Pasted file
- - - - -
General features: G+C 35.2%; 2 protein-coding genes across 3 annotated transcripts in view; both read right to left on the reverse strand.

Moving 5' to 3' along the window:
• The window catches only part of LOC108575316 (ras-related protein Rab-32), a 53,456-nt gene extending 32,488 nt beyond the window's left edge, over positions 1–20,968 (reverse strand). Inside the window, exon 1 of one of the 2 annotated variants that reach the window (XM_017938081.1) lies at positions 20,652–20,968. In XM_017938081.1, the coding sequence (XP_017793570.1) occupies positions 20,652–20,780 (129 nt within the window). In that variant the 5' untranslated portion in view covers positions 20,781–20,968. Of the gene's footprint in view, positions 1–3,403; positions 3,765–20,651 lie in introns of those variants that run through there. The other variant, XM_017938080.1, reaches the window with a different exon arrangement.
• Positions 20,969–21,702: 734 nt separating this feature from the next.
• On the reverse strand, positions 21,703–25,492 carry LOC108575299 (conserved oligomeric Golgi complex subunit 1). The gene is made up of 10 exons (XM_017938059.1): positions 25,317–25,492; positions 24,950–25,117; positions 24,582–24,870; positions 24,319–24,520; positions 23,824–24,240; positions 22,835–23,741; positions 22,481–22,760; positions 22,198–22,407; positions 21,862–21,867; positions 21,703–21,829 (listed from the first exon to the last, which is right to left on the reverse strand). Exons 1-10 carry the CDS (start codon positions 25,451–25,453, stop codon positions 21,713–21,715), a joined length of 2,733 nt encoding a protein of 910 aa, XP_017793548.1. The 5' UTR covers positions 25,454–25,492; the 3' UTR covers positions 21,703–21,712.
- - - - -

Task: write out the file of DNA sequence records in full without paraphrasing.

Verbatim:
General features: G+C 35.2%; 2 protein-coding genes across 3 annotated transcripts in view; both read right to left on the reverse strand.

Moving 5' to 3' along the window:
• The window catches only part of LOC108575316 (ras-related protein Rab-32), a 53,456-nt gene extending 32,488 nt beyond the window's left edge, over positions 1–20,968 (reverse strand). Inside the window, exon 1 of one of the 2 annotated variants that reach the window (XM_017938081.1) lies at positions 20,652–20,968. In XM_017938081.1, the coding sequence (XP_017793570.1) occupies positions 20,652–20,780 (129 nt within the window). In that variant the 5' untranslated portion in view covers positions 20,781–20,968. Of the gene's footprint in view, positions 1–3,403; positions 3,765–20,651 lie in introns of those variants that run through there. The other variant, XM_017938080.1, reaches the window with a different exon arrangement.
• Positions 20,969–21,702: 734 nt separating this feature from the next.
• On the reverse strand, positions 21,703–25,492 carry LOC108575299 (conserved oligomeric Golgi complex subunit 1). The gene is made up of 10 exons (XM_017938059.1): positions 25,317–25,492; positions 24,950–25,117; positions 24,582–24,870; positions 24,319–24,520; positions 23,824–24,240; positions 22,835–23,741; positions 22,481–22,760; positions 22,198–22,407; positions 21,862–21,867; positions 21,703–21,829 (listed from the first exon to the last, which is right to left on the reverse strand). Exons 1-10 carry the CDS (start codon positions 25,451–25,453, stop codon positions 21,713–21,715), a joined length of 2,733 nt encoding a protein of 910 aa, XP_017793548.1. The 5' UTR covers positions 25,454–25,492; the 3' UTR covers positions 21,703–21,712.